No. 252.
Mr. Bayard to Mr. Chang Yen Hoon.

Sir: I have received with pain your note of the 16th instant, where a you state certain facts which have come to your knowledge, and which appear to indicate the murder of three and possibly ten Chinese subjects on the Snake River, State of Oregon, and you inform me of the unavailing steps taken by the local authorities to discover the murderers.

From the statements contained in your note and the accompanying report of the Chinese consul-general at San Francisco, with its annexed papers, I gather that in October, 1886, ten Chinamen, whose names you give (and who maybe called for convenience Chea-Po’s party), went up the Snake River to some point above Lewiston, Idaho Territory, in a boat loaded with provisions, for the purpose of seeking for gold; that towards the middle of June, 1887, three bodies of Chinamen, supposed to have been of the party mentioned, were found in the Snake River, with every indication of having been foully murdered; that these bodies having been found within the jurisdiction of Idaho Territory (one body having been found on Snake River, at Lime Kiln Bar, above Lewiston, one at Perrewawa Bar, about 40 miles below Lewiston, and the third at Log Cabin Bar, on Snake River, about 30 miles below Lewiston, which was recognized as that of Ah You), the authorities of Idaho held due inquest thereon; that on the verdict, showing that murder had been committed, warrants were promptly issued by the court at Lewiston for the arrest of the unknown murderers; that another Chinese exploring party visiting Log Cabin Bar in June, 1887, found three bodies of Chea-Po’s party floating down the river (which bodies I infer to have been those subsequently found lower down Snake River as above described); that Chea-Po’s boat was discovered stranded on some rocks in the bar and hacked with axes, and that at the spot of Chea-Po’s camp bedding and provisions were discovered strewn about, some of the scattered provisions being flour said to have been traced to the former possession of white men.

No clue is furnished pointing to the murderers save the indirect statement that in April or May, 1887, “a person named Jackson told a Chinese named Hung Ah Yee that he had witnessed some cowboys, eight in number, forcibly driving Kong Shii and his party out of the bar into their boat and throwing their provisions and bedding overboard; that Kong Shii and his party fled from them, being afraid to offer any resistance, and that since he (Jackson U) had learned of the murder of Chea-Po and nine others he had come to the conclusion that the cowboys had committed the crime.”

The facts which I thus endeavor to summarize connectedly are confusedly and even contradictorily presented in the inclosures accompanying your note. For instance, in the body of your note it is stated that Mr. Vincent, a commissioner of Nez Pèrce County, Idaho, visited the scene of the murder and there examined the three bodies, while Mr. Vincent’s appended statement shows that he examined but one body, found down Snake River at Log Cabin Bar, being, as would seem, the third body found, as I have above stated. Again, the scene of the murder is not located distinctly. Your note says that Chea-Po’s party went to Log Cabin Bar, and the spot is thereafter vaguely described as “the bar,” and as being up Snake River about 120 miles above Lewiston; [Page 388] but from Mr. Vincent’s statements Log Cabin Bar, where the third body, that of Ah You (Chea You?), was found, is about 30 miles below Lewiston.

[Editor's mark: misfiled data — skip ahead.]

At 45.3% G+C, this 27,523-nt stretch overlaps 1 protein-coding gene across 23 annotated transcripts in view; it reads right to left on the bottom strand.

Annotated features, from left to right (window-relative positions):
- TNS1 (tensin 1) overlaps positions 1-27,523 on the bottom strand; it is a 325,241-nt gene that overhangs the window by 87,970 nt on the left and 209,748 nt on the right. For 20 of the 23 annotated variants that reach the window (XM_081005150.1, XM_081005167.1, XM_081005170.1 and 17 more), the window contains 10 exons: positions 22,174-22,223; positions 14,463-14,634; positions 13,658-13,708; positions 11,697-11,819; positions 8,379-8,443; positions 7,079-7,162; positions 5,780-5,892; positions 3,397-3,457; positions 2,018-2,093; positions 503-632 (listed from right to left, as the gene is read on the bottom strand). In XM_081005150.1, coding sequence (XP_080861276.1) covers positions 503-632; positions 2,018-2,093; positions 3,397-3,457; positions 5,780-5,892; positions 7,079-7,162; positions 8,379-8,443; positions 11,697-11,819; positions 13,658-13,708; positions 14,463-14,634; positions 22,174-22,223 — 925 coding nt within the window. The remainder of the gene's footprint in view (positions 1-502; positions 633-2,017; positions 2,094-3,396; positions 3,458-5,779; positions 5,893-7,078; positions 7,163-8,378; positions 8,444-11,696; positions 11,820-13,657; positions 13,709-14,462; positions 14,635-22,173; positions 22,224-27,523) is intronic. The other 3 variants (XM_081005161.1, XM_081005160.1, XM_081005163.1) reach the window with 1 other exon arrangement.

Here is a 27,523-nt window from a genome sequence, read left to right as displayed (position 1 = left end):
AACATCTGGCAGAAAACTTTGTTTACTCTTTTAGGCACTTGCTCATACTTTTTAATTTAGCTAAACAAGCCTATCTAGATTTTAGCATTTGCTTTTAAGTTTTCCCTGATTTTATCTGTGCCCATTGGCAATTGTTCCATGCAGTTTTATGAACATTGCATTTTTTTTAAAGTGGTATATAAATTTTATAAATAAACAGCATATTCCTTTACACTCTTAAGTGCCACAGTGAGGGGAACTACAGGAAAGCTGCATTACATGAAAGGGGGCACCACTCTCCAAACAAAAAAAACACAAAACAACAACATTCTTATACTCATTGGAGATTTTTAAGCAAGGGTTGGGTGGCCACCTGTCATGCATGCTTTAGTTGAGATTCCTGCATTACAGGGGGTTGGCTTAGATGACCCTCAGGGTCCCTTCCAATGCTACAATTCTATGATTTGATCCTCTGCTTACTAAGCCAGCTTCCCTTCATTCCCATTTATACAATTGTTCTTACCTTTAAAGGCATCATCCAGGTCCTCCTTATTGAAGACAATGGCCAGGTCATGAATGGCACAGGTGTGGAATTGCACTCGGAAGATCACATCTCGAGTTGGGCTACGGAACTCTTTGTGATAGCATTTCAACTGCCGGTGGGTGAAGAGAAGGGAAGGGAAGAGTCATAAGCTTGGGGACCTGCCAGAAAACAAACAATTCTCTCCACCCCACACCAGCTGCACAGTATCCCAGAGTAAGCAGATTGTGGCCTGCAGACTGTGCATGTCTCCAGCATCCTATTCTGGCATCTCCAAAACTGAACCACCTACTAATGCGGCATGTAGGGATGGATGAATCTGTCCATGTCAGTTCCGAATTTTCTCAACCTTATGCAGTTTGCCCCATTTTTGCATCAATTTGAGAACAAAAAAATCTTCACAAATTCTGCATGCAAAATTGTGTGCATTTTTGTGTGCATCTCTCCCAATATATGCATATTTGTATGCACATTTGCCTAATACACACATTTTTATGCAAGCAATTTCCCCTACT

It seems evident that murder has been committed upon three Chinamen, one of whom appears to have been identified as of Chea-Po’s party, and the other two are inferred to have belonged to that party. The remaining seven Chinamen of Chea-Po’s party have not been traced. The motive of the murder is not shown to have been plunder, for their boat was destroyed, not stolen, and their bedding and provisions were scattered about, although it is possible that the scattered property may have been that of Kong Shii’s party, which Jackson saw thrown into the water at “the bar” by cowboys a short time before. The murderers of the three discovered members of Chea-Po’s party are unknown, and no satisfactory clue to their identity is furnished by your statements.

It is greatly to be regretted that the facts thus meagerly stated afford very little basis for the successful operation of the law in tracking and punishing the unknown authors of this foul crime. I am, on the facts before me, indisposed to impute neglect to the authorities of Idaho Territory, within whose jurisdiction the three bodies were found. It does not appear that the crime itself was committed within their jurisdiction; Snake River, otherwise called Shoshone River, is the boundary between Idaho Territory on the one hand and the State of Oregon and Washington Territory on the other. The bar where Chea-Po’s party were camped, and where the crime is alleged to have been committed, is stated to be in Oregon, about 120 miles above Lewiston, Idaho, so that the authorities of Oregon have at least equal jurisdiction in the case, although it is not stated that any evidence has been laid before them to set in motion the machinery of justice in that State. I shall forthwith transmit copies of your note and its inclosures to the governors of the State of Oregon and of the Territory of Idaho, urgently recommending to them that every effort be made by the judicial authorities thereof to further the ends of justice by eliciting the facts of the murder and pursuing and punishing the guilty parties.

I need scarcely point out to you the advantage of furnishing the competent authorities with all attainable evidence in aid of the investigation asked for.

Accept, sir, etc.

T. F. Bayard.